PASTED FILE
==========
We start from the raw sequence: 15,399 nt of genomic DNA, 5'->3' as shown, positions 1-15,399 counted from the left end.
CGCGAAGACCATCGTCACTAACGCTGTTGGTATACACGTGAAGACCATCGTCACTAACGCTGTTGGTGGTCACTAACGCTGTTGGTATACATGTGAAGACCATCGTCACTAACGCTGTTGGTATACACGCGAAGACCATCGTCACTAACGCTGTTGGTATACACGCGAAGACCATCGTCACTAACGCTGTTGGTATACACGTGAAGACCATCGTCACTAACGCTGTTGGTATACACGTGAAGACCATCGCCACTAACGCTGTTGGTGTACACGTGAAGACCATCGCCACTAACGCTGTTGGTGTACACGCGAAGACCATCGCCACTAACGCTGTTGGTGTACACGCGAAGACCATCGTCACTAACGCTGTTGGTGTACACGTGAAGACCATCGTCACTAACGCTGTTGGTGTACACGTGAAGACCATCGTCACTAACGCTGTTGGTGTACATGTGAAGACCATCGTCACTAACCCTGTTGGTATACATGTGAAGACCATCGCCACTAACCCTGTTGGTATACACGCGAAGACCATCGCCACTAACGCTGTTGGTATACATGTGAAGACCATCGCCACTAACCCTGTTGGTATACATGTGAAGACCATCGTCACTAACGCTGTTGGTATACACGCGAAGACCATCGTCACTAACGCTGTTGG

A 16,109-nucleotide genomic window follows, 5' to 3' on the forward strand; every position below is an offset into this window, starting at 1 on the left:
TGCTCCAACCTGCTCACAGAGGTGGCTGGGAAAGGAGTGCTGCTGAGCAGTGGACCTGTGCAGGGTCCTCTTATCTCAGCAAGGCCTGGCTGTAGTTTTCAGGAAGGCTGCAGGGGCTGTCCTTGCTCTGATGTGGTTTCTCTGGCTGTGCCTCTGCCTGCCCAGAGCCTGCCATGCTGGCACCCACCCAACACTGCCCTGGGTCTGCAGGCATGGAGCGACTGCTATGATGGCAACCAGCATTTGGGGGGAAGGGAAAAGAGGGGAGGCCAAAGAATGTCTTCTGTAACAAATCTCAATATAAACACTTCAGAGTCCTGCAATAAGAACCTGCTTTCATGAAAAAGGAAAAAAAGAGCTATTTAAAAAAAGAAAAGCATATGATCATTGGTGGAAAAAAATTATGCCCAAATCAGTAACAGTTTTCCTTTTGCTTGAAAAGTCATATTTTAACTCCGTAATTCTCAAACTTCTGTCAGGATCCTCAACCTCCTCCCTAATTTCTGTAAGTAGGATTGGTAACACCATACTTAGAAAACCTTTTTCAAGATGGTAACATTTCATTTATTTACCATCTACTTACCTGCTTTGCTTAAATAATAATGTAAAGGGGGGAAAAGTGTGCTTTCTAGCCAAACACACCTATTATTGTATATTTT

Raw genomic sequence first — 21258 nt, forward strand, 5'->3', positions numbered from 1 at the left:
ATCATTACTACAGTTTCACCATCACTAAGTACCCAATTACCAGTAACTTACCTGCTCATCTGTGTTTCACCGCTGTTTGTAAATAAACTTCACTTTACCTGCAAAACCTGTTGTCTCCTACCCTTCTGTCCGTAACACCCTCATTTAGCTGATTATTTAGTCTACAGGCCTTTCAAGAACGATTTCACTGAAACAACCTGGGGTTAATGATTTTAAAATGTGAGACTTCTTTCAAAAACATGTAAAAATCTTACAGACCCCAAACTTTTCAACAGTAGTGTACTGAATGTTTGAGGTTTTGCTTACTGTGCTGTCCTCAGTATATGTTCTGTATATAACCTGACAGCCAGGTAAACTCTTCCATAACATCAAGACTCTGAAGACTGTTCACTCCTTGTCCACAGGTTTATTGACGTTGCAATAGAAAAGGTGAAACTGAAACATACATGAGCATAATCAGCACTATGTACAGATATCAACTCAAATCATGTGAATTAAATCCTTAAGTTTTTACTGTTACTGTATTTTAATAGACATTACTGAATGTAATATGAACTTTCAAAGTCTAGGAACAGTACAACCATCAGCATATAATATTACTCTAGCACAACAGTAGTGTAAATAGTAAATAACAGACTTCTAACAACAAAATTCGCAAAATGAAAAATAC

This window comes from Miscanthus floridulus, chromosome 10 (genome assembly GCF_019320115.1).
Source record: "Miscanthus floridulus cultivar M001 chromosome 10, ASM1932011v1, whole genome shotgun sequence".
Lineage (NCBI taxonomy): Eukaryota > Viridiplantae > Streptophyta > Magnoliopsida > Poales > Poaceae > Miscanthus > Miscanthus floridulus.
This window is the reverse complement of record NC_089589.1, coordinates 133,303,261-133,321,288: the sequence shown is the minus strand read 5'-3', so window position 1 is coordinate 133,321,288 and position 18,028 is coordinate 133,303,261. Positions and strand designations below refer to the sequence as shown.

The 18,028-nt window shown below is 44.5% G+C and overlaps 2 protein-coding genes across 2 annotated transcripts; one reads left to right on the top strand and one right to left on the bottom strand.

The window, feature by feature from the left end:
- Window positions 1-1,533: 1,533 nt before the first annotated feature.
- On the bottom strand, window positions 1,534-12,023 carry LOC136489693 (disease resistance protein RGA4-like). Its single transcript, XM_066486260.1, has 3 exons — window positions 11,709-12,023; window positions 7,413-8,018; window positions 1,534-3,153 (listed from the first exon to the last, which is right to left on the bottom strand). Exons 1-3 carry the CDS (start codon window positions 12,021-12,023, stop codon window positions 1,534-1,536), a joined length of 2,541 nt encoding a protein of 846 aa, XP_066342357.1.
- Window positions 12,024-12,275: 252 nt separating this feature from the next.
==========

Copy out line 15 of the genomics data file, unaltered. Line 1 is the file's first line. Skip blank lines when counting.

- Window positions 12,024-12,275: 252 nt separating this feature from the next.